In humbucking mode, the neck pickup is beautifully round and rich—responsive to tweaks of the Volume and Tone knobs, and exceptionally detailed and sensitive to overtones in open tunings. The split-coil voices are equally rich, but a little more focused and with slightly decreased output. The bridge pickup is more of the same—highly sensitive to harmonic detail—but with a killer, biting range of tones that can range from spiky to spacious or funky, depending on how you set the Volume and Tone knobs.
While not all players will be cut out for the Mustang Special’s short 24" scale, there can be no argument about how good this guitar feels: The neck is slightly wider and flatter than a ’60s C profile, but it’s still quite slick and fast. And the combination of the short scale and medium-jumbo frets makes bends positively effortless.
The Pawn Shop Series is a fun and enormously capable set of guitars. It’s hard to imagine classic rockers not finding a sound to love every time they plug in a ’51 or ’72, and the far-ranging, jack-of-all-trades versatility and sonic richness of the Mustang Special will stun those who have never taken this little Fender seriously. With street prices of $799, they’re a good value, too. Though players who are addicted to Tone-knob adjustments may not be inclined toward the ’51 or ’72, those who like their tone wide open would be hard pressed to find better axes for sharp, bluesy hard rock and Southern rock. Meanwhile, the Mustang Special has such an expansive tone range and plays so smoothly that it’s easy to imagine it in the hands of sonic texturalists, roots- and stoner-rock players, and blues specialists alike.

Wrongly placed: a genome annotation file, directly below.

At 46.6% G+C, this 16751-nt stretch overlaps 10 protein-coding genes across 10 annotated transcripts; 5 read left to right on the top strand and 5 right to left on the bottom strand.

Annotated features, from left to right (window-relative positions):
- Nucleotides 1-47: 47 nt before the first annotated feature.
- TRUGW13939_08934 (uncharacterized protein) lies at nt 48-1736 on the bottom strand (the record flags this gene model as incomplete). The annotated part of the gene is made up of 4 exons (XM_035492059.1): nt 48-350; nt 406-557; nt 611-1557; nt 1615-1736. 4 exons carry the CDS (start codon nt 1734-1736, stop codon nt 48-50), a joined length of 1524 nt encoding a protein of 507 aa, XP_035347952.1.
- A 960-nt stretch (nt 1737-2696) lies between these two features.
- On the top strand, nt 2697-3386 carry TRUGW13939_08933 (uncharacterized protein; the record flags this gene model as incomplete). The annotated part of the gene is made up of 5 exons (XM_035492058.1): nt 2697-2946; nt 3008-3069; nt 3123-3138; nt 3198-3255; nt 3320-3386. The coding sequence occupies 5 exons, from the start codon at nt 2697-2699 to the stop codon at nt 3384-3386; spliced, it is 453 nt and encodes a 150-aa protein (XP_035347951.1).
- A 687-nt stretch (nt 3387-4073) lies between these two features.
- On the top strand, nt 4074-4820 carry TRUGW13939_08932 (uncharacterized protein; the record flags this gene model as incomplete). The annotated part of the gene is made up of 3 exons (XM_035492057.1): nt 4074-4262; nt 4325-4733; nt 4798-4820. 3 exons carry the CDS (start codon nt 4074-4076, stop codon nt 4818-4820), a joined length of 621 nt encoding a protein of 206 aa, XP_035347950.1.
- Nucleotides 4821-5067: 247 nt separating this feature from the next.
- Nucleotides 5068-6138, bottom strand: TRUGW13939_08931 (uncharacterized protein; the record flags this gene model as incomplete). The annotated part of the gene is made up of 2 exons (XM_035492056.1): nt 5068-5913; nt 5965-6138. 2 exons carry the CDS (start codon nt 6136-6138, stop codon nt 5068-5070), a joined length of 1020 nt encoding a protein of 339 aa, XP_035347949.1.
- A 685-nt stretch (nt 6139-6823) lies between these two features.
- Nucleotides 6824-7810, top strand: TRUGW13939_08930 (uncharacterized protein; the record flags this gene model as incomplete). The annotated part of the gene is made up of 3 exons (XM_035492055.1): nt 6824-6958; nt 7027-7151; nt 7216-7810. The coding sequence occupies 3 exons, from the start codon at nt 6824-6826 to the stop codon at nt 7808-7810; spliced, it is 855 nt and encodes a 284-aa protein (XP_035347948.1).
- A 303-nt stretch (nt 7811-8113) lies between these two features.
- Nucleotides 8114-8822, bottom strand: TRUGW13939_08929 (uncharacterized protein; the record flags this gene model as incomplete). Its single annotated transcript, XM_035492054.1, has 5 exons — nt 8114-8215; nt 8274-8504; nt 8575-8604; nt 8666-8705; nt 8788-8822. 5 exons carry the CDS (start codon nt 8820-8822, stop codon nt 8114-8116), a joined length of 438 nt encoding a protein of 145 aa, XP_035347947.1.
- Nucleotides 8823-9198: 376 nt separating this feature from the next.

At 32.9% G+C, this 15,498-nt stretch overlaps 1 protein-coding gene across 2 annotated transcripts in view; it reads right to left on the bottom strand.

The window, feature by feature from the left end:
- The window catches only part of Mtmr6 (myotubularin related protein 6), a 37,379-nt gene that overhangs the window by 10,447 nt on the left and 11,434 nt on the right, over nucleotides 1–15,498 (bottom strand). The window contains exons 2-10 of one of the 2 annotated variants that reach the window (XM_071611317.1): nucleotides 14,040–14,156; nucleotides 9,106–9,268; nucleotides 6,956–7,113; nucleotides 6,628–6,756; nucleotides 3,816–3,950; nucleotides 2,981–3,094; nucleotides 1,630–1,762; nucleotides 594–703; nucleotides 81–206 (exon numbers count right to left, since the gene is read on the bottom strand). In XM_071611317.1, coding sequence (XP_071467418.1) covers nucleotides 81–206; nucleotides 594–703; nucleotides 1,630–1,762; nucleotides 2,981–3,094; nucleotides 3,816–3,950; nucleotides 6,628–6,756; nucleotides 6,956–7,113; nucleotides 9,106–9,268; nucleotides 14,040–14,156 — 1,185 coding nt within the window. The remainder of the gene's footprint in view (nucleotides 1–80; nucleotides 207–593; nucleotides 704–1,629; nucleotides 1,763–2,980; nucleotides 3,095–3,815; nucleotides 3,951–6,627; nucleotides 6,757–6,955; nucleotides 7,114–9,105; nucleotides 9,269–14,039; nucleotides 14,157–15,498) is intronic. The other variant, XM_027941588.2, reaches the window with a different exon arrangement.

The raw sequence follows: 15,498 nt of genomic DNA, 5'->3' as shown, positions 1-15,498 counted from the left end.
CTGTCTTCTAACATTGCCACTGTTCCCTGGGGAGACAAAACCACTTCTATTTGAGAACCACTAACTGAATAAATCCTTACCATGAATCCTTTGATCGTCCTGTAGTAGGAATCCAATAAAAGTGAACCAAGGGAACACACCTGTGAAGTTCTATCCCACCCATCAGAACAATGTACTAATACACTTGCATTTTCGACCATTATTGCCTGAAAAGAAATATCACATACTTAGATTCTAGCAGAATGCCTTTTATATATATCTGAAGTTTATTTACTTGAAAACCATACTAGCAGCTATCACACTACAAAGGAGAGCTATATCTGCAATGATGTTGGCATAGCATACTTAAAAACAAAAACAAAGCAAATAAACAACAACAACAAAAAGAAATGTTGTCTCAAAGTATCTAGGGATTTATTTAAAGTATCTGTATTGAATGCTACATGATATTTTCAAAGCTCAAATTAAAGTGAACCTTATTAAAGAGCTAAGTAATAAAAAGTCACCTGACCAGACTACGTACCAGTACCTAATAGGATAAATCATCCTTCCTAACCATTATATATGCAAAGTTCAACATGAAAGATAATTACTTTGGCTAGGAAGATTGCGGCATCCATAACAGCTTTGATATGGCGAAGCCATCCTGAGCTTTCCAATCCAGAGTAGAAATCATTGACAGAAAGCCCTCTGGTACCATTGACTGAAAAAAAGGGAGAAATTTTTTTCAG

It’s always to cool to be reminded what beautiful blank slates Fender’s classic designs are. And with the Pawn Shop Series, Fender has used those platforms for guitars that are full of twists, surprises, personality, and possibilities. Given what we’ve heard here, it’s a concept we hope Fender continues to explore.
switching pickup voices is your key to tone variation.
you can’t abide short-scale guitars.